Skeleton Representation of Character Based on Multiscale Approach

  • Xinhua You
  • Bin Fang
  • Xinge You
  • Zhenyu He
  • Dan Zhang
  • Yuan Yan Tang
Part of the Lecture Notes in Computer Science book series (LNCS, volume 3802)


Character skeleton plays a significant role in character recognition. This paper presents a novel algorithm based on multiscale approach to extract skeletons of printed and hand-written characters. The development of the method is inspired by some desirable characteristics of the modulus minima of wavelet transform. Namely, the local minima of wavelet transform are scale-independent and locate at the medial axis of the symmetrical contours of character stroke. Thus it is particularly suitable for characterizing the inherent skeletons of character strokes. The proposed skeletonization algorithm contains two major steps. First, by thresholding for the modulus minima of wavelet transform, the modulus minima points underlying the character strokes are extracted as the primary skeletons. Based on these primary skeletons, the modulus minima points are being eventually computed as the final skeleton by iteratively performing wavelet transform. The skeleton form the proposed method can be exactly located on the central line of the stroke, and the artifacts and branches of skeletons from traditional methods can be avoided. We tested the algorithm on handwritten and printed character images. Experimental results indicate that the proposed algorithm is applicable to not only binary image but also gray-level image.


Voronoi Diagram Wavelet Function Medial Axis Multiscale Approach Width Structure 
These keywords were added by machine and not by the authors. This process is experimental and the keywords may be updated as the learning algorithm improves.


Unable to display preview. Download preview PDF.

Unable to display preview. Download preview PDF.


  1. 1.
    Blum, H.: Biological shape and visual science (part1). J. Theoret, Eds. Biology (1973)Google Scholar
  2. 2.
    Brandt, J.W., Algazi, V.R.: Continuous skeleton computation by voronoi diagram. CVGIP: Image Understanding 55, 329–338 (1992)zbMATHCrossRefGoogle Scholar
  3. 3.
    Chang, H.S., Yan, H.: Analysis of Stroke Structures of Handwritten Chinese Characters. IEEE Trans. Systems, Man., Cybernetics (B) 29, 47–61 (1999)CrossRefGoogle Scholar
  4. 4.
    Ge, Y., Fitzpatrick, J.M.: On the Generation of Skeletons from Discrete Euclidean Distance Maps. IEEE Trans. Pattern Anal. Mach. Intell. 18, 1055–1066 (1996)CrossRefGoogle Scholar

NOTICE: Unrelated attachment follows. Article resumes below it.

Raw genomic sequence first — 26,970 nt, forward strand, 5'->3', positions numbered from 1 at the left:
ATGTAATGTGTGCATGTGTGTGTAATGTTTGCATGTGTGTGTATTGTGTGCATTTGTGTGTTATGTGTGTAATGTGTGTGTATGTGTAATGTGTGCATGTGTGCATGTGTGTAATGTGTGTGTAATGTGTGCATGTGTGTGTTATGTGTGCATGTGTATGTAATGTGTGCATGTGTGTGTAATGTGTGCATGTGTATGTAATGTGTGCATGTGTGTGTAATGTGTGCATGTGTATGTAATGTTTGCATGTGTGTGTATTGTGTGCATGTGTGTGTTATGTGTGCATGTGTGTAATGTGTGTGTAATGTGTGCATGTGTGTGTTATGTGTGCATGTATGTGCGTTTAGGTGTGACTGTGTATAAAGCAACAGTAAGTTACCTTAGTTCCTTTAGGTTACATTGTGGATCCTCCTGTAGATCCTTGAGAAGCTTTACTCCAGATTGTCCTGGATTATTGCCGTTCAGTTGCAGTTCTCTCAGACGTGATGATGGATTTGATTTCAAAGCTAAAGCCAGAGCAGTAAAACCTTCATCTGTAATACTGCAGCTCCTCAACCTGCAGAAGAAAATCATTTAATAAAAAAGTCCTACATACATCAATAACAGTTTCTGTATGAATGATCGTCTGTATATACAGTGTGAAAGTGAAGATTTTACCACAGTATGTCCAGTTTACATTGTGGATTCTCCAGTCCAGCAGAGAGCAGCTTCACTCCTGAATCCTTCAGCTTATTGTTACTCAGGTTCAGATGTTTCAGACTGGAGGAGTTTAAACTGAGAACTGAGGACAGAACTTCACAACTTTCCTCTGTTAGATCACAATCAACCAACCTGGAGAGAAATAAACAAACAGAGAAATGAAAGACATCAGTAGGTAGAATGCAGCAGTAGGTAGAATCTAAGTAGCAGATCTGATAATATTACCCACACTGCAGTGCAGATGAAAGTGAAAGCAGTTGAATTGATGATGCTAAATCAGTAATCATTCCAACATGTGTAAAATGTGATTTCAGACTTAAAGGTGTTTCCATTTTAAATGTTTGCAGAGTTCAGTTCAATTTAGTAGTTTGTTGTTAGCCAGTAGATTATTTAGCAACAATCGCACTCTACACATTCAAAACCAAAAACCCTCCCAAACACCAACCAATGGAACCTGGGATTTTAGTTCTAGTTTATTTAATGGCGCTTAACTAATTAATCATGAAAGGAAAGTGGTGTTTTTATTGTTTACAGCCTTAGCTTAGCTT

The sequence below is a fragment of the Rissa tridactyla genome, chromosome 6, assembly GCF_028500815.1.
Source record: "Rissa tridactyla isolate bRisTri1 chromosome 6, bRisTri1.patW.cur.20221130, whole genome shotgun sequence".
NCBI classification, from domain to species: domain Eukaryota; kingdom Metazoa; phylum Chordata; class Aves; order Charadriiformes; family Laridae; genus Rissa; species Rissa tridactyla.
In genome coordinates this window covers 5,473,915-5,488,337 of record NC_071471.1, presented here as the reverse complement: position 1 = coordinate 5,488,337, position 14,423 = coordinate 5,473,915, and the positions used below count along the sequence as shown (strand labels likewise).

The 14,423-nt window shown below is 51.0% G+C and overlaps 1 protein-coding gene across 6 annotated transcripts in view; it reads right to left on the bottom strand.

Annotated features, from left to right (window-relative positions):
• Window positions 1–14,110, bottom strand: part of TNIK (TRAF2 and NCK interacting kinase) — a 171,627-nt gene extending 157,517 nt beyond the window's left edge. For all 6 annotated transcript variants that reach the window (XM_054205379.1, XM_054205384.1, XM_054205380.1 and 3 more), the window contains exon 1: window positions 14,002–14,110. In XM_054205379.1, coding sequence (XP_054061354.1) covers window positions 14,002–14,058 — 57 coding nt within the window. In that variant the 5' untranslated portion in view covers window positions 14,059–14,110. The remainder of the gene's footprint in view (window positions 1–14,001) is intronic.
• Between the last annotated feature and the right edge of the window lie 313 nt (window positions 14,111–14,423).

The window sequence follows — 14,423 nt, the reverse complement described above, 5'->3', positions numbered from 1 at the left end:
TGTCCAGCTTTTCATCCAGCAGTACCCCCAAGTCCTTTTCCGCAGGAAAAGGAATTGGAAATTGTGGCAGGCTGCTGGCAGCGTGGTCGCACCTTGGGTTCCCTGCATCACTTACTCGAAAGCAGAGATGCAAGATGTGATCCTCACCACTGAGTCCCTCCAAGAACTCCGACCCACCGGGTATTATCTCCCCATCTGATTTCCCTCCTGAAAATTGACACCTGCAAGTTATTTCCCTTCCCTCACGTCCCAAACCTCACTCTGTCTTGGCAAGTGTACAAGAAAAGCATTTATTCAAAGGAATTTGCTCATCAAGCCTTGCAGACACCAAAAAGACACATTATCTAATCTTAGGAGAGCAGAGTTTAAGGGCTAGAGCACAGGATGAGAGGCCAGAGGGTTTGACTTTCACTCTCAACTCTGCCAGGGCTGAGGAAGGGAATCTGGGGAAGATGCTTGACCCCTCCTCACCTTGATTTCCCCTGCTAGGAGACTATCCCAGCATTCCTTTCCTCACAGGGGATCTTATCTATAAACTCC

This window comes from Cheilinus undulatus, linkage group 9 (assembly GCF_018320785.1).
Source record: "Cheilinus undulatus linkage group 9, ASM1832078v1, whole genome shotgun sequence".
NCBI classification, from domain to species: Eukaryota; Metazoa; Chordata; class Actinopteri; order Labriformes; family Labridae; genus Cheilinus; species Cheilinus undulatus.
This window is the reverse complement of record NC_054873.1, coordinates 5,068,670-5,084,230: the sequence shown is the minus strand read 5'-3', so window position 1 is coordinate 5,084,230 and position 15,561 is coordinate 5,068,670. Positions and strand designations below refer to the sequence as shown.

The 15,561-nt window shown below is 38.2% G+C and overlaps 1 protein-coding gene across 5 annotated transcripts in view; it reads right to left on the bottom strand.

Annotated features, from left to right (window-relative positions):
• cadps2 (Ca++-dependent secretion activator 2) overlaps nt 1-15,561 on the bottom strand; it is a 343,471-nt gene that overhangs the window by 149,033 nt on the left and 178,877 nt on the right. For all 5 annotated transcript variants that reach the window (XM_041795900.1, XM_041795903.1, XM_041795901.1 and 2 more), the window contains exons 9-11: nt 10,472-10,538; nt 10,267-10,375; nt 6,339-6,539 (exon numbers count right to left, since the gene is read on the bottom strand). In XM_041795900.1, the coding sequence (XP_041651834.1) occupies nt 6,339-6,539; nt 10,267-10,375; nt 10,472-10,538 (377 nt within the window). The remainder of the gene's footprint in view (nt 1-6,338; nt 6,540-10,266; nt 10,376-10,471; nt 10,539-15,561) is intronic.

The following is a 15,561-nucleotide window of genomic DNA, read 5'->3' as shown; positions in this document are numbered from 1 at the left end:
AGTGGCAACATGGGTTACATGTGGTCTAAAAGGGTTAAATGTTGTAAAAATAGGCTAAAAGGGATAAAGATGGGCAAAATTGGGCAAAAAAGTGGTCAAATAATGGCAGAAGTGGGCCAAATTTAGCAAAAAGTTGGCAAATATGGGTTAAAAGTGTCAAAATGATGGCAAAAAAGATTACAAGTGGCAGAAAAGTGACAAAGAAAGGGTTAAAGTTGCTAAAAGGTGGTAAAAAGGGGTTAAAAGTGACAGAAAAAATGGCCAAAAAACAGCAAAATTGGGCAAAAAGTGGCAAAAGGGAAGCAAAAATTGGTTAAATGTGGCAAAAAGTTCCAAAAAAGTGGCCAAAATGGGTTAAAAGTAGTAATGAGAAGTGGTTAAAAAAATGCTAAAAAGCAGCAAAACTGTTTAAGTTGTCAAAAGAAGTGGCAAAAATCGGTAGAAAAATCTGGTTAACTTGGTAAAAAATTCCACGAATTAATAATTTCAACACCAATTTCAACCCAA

5. 5.
    Janssen, R.D.T.: Interpretation of maps: from bottom-up to model-based. In: Bunke, H., Wang, P.S.P. (eds.) Handbook of Character Recognition and Document Image Analysis. World Scientific publisher, Singapore (1997)Google Scholar
  6. 6.
    Kgl, B., Krzyżak, A.: Piecewise linear skeletonization using principal curves. IEEE Transactions on Pattern Analysis and Machine Intelligence 24(1), 59–74 (2002)CrossRefGoogle Scholar
  7. 7.
    Lam, L., Lee, S.W., Suen, C.Y.: Thinning Methodologies - a Comprehensive Survey. IEEE Trans. Pattern Anal. Mach. Intell. 14, 869–885 (1992)CrossRefGoogle Scholar
  8. 8.
    Mokhtarian, F., Mackworth, A.K.: A theory of multiscale curvature-based shape representation for planar curves. IEEE Trans. Pattern Anal. Mach. Intell. 14(8), 789–805 (1992)CrossRefGoogle Scholar
  9. 9.
    Ogniewicz, R.L., Kubler, O.: Hierarchic Voronoi skeletons. Pattern Recognition 28, 343–359 (1995)CrossRefGoogle Scholar
  10. 10.
    Rosenfeld, A.: Axial Representations of Shapes. Comput. Vis. Graph. Image Process 33, 156–173 (1986)CrossRefGoogle Scholar
  11. 11.
    Smith, R.W.: Computer Processing of line images: a survey. Pattern Recognition 20, 7–15 (1987)CrossRefGoogle Scholar
  12. 12.
    Tang, Y.Y., You, X.G.: Skeletonization of ribbon-like shapes based on a new wavelet function. IEEE Transactions on Pattern Analysis and Machine Intelligence 25(9), 1118–1133 (2003)CrossRefGoogle Scholar
  13. 13.
    Unser, M., Aldroubi, A., Eden, M.: B-spline signal processing: Part ii-efficient design and applications. IEEE Trans. on SP 41(2), 834–847 (1993)zbMATHCrossRefGoogle Scholar
  14. 14.
    Wang, C., Cannon, D.J., Kumara, R.T., Lu, G.: A Skeleton and Neural Network-Based Approach for Identifying Cosmetic Surface Flaws. IEEE Trans. Neural Networks 6(5), 1201–1211 (1995)CrossRefGoogle Scholar
  15. 15.
    Wang, Y.P., Lee, S.L.: Scale-space derived from B-splines. IEEE Trans. Pattern Anal. Mach. Intell. 20(10), 1040–1050 (1998)CrossRefGoogle Scholar
  16. 16.
    Yang, L.H., You, X.G., Haralick, R.M., Phillips, I.T., Tang, Y.Y.: Characterization of Dirac Edge with New Wavelet Transform. In: Proc. 2th Int. Conf. Wavelets and its Application, vol. 1, pp. 872–878 (2001)Google Scholar
  17. 17.
    Zou, J.J., Yan, H.: Extracting strokes from static line images based on selective searching. Pattern Recognition 32, 935–946 (1999)CrossRefGoogle Scholar
  18. 18.
    Zou, J.J., Yan, H.: Skeletonization of Ribbon-Like shapes Based on Regularity and Singularity Analyses. IEEE Trans. Systems. Man. Cybernetics (B) 31(3), 401–407 (2001)CrossRefGoogle Scholar

Copyright information

© Springer-Verlag Berlin Heidelberg 2005

Authors and Affiliations

  • Xinhua You
    • 1
  • Bin Fang
    • 3
  • Xinge You
    • 1
    • 2
  • Zhenyu He
    • 2
  • Dan Zhang
    • 1
  • Yuan Yan Tang
    • 1
    • 2
  1. 1.Faculty of Mathematics and Computer ScienceHubei UniversityChina
  2. 2.Department of Computer ScienceHong Kong Baptist University 
  3. 3.Chongqing University 

Personalised recommendations